Founding Fathers Black Hills

Charles Thomson


Secretary of Congress *

Charles Thomson was born in Ireland and emigrated to America as a 10-year-old boy with his father and brothers. His father died during the sea voyage and when the sons landed in America, young Charles was raised by a Delaware blacksmith.

He was educated in the classics at a Pennsylvania academy and Thomson worked as a Latin tutor and teacher before he got involved in Philadelphia politics. He was well-known throughout the colonies as an organizer of trade boycotts and other anti-British protests.

Thomson was appointed secretary at the first meeting of the continental congress in 1774 and he served in that role for 15 years, until the U.S. Constitution created the House of Representatives and the Senate. Sometimes criticized for his accuracy, Thomson’s congressional record even led to some brawls on the floor of congress.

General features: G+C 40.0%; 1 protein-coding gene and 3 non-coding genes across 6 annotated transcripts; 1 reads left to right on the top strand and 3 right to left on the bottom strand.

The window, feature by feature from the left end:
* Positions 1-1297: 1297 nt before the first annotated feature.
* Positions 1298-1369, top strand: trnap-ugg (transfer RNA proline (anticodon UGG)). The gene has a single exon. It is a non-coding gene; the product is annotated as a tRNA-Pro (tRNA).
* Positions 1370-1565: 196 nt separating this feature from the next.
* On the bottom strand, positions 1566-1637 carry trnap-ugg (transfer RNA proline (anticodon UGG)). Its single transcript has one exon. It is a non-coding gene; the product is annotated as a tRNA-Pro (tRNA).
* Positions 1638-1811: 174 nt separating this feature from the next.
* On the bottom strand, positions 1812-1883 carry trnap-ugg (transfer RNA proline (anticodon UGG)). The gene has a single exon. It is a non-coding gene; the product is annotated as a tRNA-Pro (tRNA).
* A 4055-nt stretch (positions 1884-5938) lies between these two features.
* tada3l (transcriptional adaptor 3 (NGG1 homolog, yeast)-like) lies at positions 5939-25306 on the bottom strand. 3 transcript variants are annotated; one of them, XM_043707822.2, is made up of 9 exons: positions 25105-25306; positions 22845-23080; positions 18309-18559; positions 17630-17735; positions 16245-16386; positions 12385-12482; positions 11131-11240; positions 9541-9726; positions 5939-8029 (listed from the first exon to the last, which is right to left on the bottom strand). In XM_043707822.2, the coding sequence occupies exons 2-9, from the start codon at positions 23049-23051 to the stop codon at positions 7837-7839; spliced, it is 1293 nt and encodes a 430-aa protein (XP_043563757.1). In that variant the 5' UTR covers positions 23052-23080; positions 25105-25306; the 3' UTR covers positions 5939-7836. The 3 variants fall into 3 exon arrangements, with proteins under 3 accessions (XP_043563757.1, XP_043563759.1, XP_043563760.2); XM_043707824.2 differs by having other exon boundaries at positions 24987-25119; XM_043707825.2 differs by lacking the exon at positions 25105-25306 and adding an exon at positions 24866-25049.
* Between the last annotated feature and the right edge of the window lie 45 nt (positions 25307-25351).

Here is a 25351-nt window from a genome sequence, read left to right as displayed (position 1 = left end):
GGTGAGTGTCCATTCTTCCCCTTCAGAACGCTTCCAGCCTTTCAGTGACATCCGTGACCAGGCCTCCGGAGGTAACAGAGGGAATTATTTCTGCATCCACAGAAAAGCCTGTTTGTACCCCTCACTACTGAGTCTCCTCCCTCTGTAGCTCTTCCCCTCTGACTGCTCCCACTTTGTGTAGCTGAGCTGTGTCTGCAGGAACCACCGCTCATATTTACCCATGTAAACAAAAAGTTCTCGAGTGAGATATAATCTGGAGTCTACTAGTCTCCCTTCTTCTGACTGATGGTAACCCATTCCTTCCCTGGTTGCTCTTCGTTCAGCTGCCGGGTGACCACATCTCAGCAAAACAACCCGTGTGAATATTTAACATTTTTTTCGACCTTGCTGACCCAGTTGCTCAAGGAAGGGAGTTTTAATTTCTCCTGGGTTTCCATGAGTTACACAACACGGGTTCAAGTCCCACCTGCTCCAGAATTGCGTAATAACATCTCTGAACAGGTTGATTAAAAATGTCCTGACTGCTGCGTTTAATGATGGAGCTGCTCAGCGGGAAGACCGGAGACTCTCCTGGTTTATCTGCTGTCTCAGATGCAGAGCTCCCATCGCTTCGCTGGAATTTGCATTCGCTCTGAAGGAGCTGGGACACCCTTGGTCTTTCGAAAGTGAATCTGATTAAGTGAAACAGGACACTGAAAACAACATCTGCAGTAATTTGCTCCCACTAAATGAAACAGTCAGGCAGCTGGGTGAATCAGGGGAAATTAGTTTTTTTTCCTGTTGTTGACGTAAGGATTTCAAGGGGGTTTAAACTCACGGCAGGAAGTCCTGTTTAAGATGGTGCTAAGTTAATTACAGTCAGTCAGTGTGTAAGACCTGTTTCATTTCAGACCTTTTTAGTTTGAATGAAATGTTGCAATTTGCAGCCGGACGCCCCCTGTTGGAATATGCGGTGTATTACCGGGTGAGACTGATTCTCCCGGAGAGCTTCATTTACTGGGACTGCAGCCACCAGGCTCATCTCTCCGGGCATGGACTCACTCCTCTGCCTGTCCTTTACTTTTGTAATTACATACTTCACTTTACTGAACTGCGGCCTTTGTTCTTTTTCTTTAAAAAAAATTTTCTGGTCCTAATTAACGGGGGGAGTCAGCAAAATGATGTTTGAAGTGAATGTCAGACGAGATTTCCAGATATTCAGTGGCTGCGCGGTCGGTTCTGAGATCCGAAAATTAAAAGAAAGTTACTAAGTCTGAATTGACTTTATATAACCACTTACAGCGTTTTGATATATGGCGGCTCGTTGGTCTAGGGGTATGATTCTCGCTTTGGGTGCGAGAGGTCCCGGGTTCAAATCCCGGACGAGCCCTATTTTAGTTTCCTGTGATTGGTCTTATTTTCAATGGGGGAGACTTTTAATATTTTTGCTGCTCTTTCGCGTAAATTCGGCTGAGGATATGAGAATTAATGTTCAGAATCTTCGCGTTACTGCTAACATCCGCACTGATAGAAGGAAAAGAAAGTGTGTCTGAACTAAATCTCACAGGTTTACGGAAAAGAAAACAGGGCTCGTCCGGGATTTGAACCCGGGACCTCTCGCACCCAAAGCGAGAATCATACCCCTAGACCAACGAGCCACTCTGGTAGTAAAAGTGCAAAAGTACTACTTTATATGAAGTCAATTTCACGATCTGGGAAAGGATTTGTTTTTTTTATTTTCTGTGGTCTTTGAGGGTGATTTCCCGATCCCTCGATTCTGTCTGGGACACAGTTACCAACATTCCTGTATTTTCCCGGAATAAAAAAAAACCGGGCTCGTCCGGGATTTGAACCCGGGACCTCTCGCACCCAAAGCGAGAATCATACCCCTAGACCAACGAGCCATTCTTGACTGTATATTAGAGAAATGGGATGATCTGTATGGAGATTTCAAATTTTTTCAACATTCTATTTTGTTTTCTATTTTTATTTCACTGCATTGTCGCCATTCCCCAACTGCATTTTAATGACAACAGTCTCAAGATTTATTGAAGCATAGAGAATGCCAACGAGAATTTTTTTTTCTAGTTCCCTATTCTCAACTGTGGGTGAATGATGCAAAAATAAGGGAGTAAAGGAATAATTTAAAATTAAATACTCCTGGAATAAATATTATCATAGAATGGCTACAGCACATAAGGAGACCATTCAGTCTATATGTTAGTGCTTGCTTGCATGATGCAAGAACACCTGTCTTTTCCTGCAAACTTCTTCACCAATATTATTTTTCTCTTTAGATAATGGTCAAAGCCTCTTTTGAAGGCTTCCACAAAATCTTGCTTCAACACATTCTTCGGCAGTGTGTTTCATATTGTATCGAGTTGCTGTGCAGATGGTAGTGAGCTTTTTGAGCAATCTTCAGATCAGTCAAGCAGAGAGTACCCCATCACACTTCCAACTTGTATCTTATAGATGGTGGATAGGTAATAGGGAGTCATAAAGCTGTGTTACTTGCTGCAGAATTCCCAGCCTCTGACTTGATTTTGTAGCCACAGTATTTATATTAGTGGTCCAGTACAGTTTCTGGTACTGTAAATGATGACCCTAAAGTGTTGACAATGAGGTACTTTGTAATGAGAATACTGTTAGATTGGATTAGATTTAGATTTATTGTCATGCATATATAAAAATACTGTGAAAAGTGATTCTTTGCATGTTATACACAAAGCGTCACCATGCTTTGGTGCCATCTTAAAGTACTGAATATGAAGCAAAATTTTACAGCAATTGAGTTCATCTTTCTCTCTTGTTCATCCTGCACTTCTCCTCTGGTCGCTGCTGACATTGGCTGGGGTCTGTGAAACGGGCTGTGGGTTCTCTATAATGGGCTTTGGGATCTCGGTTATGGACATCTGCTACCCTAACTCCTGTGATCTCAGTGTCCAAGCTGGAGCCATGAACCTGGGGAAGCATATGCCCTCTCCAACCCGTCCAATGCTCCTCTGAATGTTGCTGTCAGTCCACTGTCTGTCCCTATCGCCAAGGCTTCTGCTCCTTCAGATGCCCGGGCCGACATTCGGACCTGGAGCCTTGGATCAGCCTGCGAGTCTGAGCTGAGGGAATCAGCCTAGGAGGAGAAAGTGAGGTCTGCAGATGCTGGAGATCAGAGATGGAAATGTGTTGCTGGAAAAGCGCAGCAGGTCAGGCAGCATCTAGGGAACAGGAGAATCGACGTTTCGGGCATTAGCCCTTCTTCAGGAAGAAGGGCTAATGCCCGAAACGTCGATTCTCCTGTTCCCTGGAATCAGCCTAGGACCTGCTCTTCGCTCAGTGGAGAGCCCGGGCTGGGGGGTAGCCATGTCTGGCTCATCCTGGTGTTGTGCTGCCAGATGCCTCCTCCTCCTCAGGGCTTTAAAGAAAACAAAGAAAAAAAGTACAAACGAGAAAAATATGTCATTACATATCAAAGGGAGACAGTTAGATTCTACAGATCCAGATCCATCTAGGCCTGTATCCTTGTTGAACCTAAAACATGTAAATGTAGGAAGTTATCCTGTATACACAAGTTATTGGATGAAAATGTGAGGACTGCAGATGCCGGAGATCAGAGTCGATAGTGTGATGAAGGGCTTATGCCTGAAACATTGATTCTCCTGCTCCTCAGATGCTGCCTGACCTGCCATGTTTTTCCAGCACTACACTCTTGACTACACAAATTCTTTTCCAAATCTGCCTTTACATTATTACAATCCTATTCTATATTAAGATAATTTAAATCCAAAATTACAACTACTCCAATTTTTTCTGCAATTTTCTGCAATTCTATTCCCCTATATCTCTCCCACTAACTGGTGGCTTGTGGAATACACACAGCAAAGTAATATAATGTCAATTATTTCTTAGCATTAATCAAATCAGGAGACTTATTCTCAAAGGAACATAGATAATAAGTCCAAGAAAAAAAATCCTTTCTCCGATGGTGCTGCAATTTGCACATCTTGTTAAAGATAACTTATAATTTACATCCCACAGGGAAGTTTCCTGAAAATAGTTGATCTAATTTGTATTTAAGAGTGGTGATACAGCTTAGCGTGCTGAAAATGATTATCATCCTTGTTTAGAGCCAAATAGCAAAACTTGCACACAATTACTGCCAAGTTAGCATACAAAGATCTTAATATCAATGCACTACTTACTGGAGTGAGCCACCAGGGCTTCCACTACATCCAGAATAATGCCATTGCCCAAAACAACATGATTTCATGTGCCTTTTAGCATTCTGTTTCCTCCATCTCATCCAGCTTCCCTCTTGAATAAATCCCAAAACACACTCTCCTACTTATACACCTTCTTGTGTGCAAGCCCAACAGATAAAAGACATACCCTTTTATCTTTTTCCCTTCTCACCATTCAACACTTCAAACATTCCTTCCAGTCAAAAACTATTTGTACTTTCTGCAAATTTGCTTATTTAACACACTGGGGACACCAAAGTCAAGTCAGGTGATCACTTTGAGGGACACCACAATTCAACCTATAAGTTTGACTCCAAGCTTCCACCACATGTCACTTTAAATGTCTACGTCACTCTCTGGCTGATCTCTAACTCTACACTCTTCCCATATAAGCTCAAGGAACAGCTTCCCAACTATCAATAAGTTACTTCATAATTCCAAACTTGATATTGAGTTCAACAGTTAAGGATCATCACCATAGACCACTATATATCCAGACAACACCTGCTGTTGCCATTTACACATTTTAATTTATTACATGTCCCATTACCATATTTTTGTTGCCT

As secretary, Thomson’s name appears, along with the name of congressional president John Hancock, as the only two signatures on the first published copy of the Declaration of Independence, the Dunlap broadside, that was widely circulated in the colonies. Thomsen did not, however, sign the engrossed parchment copy signed by all delegates on Aug.2, 1776, which is considered the official historic document.

* Non-signer